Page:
In any case, career comparisons are ridiculous, absurd, when it comes to Sachin. What am I thinking? He has no parallels with any cricketer. The statistics speak for themselves. He has averaged more than 50 for the last 18 years. He has amassed 15,921 Test runs over the course of his career, yards ahead of anyone else. And of course there are those 100 centuries: a record that will last and last and last.

But think about this for a second: Sachin has played in a total of 200 Tests and 463 ODIs. Since Colvin made her debut in August 2005, he played in 77 Tests and 115 ODIs. In that same time period, Colvin has played in just five Tests and 72 ODIs. The men's international cricket calendar, these days, is jam-packed. Without such a calendar, would even the exceptional talent of Sachin have seen such records broken?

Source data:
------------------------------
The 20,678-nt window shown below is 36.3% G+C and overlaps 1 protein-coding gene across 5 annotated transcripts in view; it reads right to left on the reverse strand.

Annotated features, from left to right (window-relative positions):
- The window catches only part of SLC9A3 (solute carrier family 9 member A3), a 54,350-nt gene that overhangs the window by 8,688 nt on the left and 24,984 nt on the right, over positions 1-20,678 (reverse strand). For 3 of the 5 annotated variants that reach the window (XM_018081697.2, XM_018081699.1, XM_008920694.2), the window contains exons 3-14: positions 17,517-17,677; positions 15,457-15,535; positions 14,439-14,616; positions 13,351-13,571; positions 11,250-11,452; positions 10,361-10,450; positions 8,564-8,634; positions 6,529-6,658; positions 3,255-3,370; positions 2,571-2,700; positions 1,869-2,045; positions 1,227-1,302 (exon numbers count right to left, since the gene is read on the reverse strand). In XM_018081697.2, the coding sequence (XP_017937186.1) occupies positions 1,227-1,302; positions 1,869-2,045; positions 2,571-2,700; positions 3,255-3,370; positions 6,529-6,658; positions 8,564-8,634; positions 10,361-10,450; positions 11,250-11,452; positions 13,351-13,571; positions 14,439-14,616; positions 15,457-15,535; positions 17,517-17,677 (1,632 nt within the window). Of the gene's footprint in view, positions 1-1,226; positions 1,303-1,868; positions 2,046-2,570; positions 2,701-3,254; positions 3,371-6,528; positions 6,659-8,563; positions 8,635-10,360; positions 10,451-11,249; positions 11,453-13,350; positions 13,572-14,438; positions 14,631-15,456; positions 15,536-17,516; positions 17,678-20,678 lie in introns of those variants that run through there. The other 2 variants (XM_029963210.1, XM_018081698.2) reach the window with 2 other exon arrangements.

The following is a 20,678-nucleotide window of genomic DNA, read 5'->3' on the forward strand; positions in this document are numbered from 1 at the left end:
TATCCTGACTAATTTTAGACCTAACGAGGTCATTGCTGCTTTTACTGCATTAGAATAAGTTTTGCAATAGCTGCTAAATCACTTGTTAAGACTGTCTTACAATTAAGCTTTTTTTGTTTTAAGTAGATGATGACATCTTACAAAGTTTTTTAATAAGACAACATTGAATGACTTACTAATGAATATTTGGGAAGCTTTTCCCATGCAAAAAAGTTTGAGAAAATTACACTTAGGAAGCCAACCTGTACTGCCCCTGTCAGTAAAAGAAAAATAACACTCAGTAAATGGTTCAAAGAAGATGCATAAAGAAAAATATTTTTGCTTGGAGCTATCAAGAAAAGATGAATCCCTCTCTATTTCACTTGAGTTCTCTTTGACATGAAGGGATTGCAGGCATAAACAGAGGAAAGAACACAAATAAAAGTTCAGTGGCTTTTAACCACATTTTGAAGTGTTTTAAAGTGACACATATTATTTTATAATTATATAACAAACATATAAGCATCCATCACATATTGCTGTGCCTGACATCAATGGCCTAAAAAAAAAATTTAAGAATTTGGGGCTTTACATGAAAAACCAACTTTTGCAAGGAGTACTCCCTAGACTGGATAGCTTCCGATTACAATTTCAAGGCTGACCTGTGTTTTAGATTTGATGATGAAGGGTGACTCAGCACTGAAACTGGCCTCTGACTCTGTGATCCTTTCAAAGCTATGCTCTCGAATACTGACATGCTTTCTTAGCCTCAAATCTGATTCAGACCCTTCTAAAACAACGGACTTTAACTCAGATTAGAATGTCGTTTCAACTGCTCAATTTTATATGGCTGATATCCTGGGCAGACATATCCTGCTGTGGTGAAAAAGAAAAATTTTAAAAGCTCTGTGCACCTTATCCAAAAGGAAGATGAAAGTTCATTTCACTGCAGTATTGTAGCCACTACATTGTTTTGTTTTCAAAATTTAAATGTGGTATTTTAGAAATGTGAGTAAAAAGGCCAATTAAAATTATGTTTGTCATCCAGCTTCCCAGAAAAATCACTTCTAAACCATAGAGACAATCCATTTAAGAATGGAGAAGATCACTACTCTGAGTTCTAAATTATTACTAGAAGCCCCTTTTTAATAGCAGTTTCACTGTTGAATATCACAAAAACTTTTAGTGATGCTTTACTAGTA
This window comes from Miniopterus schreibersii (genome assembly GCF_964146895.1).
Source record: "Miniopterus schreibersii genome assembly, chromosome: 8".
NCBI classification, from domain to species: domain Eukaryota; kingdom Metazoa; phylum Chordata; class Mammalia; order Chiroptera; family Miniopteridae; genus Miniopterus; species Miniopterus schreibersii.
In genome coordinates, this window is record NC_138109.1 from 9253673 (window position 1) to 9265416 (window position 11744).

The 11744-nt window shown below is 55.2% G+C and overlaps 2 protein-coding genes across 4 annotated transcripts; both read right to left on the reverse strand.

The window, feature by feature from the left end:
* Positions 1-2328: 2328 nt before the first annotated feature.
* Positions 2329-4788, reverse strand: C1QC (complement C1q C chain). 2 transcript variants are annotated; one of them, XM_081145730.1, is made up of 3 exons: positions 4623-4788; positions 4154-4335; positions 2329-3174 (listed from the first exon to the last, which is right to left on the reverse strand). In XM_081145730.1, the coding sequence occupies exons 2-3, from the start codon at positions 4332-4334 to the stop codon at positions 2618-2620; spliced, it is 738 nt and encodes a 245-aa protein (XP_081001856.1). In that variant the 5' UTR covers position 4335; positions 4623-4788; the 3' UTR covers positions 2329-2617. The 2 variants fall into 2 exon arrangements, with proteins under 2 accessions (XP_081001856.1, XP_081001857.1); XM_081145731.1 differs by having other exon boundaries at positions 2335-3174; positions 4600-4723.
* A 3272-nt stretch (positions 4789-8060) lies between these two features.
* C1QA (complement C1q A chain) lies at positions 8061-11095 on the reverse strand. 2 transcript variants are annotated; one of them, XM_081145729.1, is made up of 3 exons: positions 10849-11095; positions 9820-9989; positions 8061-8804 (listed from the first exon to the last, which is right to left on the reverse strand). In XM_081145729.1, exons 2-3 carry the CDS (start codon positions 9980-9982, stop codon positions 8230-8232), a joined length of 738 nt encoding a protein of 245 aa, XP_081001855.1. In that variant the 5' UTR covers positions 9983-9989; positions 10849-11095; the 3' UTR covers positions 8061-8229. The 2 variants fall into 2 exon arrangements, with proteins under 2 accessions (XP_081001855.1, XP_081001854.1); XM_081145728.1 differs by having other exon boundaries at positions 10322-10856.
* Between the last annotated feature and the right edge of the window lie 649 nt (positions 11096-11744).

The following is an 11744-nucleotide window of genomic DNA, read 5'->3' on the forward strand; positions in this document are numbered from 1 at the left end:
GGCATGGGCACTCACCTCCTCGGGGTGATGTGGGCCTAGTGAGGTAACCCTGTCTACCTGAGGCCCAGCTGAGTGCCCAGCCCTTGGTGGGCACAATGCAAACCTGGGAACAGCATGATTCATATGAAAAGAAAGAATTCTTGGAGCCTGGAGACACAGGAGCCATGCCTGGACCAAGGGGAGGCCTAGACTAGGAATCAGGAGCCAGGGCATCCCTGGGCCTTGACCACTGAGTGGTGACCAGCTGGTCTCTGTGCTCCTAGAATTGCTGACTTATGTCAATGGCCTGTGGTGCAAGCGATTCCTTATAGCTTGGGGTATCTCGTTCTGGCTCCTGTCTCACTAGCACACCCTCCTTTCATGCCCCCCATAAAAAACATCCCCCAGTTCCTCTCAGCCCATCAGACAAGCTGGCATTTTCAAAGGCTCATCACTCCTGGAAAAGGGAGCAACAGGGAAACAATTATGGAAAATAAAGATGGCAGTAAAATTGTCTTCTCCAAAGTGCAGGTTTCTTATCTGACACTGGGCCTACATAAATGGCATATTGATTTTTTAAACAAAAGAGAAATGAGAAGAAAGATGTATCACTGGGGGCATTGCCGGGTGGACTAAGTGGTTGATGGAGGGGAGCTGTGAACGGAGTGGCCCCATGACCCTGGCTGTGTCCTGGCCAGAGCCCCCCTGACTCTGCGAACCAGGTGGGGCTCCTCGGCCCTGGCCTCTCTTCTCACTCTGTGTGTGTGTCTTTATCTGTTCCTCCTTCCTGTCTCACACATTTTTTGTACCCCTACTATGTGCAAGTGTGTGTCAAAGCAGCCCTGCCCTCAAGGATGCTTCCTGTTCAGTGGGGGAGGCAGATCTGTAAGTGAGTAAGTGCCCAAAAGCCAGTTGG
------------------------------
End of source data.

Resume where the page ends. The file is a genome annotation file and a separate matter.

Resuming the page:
The women's calendar is far from jam-packed.

And think about this, too: Sachin has been playing international cricket for 24 years. "In sporting terms", according to Gideon Haigh, "almost a geological epoch". He is 40 years old. He has given up the game he loves on his terms. He has done it because his talent is fading with age, and he knows it; he has done it because the time is right.

Colvin's international career has, to date, lasted just eight years. She is 24 years old. She is giving up the game she loves - albeit, she says and we hope, temporarily - because she has to think about a future beyond cricket. She has just had the series of her career in the Caribbean, taking 4 for 17 to sweep England to victory in the third ODI, and to their first away-series victory against West Indies. She would have been an automatic selection for the Ashes, and the World Twenty20, and beyond. She is at her peak as an athlete, and as a cricketer. Her talent shows no sign of fading.